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5 CategoriesThe Saffir-Simpson Hurricane Scale classifies storms into five categories based on their windspeed. The scale doesn't take into account rainfall or location, which means a Category 2 hurricane that hits a major city will probably inflict far more cumulative damage than a Category 4 hurricane that hits a rural area. The windspeed breakdown is as follows: Category 1: 74-95 mph (119-153 km/h) Category 2: 96-110 mph (154-177 km/h) Category 3: 111-130 mph (178-209 km/h) Category 4: 131-155 mph (210-249 km/h) Category 5: ? 156 mph (?250 km/h) Here are famous historical examples from each category.
Category 1: Danny (1985)Slide 2 of 11
Category 1: Danny (1985)Danny formed when a tropical depression crossed Cuba into the Gulf of Mexico, where it rapidly intensified into a tropical storm and then a hurricane. It fell back to tropical storm status shortly after hitting shore.
Landfall: Lake Charles, Louisiana on August 15, 1985
Max. windspeed at landfall: 80 mph (129 km/h)
Impact: Danny produced an outbreak of 39 tornadoes and flash flooding across the Gulf Coast and Southeastern United States. It caused $100 million (1985 USD) of damage and three fatalities, two of them directly related to the storm. Danny quickly downgraded to a tropical storm as it crossed over onto land. [How Do Hurricanes End?]Slide 3 of 11
Category 2: Erin (1995)Slide 4 of 11
Category 2: Erin (1995)Formed from a tropical wave (a type of low-pressure atmospheric trough that moves east to west) that crossed the Atlantic from Africa, Erin's intensity grew as it passed from Jamaica up to Florida's Atlantic coast. It gained windspeed in the Gulf and struck the Florida panhandle and Georgia as a category 2 hurricane.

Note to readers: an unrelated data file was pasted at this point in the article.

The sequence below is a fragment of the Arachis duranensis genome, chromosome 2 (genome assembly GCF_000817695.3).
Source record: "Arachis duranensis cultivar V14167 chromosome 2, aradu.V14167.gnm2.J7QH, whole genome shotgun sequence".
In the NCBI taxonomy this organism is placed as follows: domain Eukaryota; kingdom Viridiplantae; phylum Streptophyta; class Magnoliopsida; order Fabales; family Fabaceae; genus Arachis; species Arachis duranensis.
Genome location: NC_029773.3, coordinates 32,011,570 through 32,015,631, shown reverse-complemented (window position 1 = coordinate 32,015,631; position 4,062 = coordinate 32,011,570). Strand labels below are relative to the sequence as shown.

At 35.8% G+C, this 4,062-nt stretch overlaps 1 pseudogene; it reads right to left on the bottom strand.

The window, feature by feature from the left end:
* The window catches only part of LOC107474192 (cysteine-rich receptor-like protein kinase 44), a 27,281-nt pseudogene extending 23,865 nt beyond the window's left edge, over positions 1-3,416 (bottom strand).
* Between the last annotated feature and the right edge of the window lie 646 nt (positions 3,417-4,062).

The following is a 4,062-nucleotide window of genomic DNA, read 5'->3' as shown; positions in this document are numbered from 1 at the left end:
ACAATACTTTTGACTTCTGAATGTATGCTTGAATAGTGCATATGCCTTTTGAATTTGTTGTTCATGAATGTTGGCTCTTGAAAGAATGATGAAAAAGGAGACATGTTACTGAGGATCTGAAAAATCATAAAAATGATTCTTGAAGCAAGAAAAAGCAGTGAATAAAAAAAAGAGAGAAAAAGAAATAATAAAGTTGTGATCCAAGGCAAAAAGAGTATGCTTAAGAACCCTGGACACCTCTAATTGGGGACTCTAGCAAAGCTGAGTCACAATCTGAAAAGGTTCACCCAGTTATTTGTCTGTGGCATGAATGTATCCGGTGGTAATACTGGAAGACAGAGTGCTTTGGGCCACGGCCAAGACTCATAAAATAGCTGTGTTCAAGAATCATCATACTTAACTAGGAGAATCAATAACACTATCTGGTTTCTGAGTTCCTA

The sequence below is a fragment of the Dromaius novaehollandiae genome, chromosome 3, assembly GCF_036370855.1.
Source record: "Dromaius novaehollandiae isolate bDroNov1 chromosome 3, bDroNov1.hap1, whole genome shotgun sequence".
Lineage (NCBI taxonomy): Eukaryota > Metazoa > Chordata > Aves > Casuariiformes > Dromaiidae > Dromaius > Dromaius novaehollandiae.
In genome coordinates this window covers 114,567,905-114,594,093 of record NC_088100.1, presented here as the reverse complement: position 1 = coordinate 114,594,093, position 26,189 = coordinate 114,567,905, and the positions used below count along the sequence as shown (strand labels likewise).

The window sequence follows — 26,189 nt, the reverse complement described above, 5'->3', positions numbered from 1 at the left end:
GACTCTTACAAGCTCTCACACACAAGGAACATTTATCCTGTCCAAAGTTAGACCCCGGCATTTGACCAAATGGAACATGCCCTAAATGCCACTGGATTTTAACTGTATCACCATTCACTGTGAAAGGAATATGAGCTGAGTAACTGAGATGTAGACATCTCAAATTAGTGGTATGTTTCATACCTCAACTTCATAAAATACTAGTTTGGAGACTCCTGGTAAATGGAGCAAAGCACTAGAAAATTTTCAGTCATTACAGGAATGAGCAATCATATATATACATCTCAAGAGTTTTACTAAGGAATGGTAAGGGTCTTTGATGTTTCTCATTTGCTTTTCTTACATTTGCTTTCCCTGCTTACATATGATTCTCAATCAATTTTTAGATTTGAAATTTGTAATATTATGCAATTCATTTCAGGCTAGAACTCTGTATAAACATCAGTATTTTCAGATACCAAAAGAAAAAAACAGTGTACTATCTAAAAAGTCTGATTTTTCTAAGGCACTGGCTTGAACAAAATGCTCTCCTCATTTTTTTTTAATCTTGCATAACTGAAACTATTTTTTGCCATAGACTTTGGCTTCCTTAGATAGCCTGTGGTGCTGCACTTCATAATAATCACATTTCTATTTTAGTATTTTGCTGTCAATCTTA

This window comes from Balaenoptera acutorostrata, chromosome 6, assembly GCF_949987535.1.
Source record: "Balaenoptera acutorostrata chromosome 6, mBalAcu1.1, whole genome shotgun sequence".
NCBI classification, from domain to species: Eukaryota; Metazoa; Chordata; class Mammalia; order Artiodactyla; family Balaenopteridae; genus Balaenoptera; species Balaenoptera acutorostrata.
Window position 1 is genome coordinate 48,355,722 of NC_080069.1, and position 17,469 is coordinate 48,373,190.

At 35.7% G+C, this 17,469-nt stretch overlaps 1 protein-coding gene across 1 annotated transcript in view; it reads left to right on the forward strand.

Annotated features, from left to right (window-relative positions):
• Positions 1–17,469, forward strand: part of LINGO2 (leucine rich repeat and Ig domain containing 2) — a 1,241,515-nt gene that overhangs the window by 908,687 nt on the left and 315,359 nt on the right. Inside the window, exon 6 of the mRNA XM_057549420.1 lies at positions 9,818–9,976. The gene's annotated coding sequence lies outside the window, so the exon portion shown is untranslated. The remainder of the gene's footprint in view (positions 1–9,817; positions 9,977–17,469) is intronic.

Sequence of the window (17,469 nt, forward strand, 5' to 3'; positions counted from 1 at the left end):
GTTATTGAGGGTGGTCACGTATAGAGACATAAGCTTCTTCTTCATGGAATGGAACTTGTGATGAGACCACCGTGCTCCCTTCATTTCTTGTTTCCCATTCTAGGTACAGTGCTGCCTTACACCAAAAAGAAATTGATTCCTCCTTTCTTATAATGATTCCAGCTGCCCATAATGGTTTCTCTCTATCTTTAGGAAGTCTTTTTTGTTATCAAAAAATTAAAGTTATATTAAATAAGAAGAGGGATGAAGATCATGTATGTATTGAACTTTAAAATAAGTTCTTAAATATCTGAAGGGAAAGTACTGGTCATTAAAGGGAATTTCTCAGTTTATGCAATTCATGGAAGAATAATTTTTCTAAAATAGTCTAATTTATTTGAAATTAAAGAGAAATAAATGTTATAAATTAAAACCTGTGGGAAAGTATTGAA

Landfall: Atlantic coast of Florida on Aug. 2, 1995 (as a Category 1) and the Florida panhandle on Aug. 3 (as a Category 2)
Max. windspeed at landfall: 100 mph (160 km/h)
Impact: In Jamaica, heavy rains caused a plane crash that killed five people. There were six drowning deaths along Florida shores. The total monetary damage from Erin was $700 million (1995 USD), primarily from downed trees, crop damages and ship damages. Erin caused NASA to halt some activities and preparation of shuttles at Kennedy Space Center. [How Are Hurricanes Named?]Slide 5 of 11
Category 3: Katrina (2005)Slide 6 of 11
Category 3: Katrina (2005)Katrina formed over the Southeastern Bahamas and passed over land into the Gulf of Mexico. There it experienced unusually warm waters, and rapidly escalated to a category 5 hurricane before scaling down to a Category 3 upon hitting land.
Landfall: Category 3 hurricane with sustained winds of 125 mph (205 km/h) near Buras-Triumph, Louisiana on Aug. 28, 2005, then the Lousiana/Mississippi border with winds of 120 mph (193 km/h).
Impact: At least 1,836 people died in the actual hurricane and in the subsequent floods caused by the levee system breaking in New Orleans. This made it the deadliest U.S. hurricane since the 1928 Okeechobee hurricane; total property damage was estimated at $81 billion (2005 USD). [What If Hurricane Katrina Hit New Orleans Today?]Slide 7 of 11
Category 4: The Great Galveston Hurricane (1900)Slide 8 of 11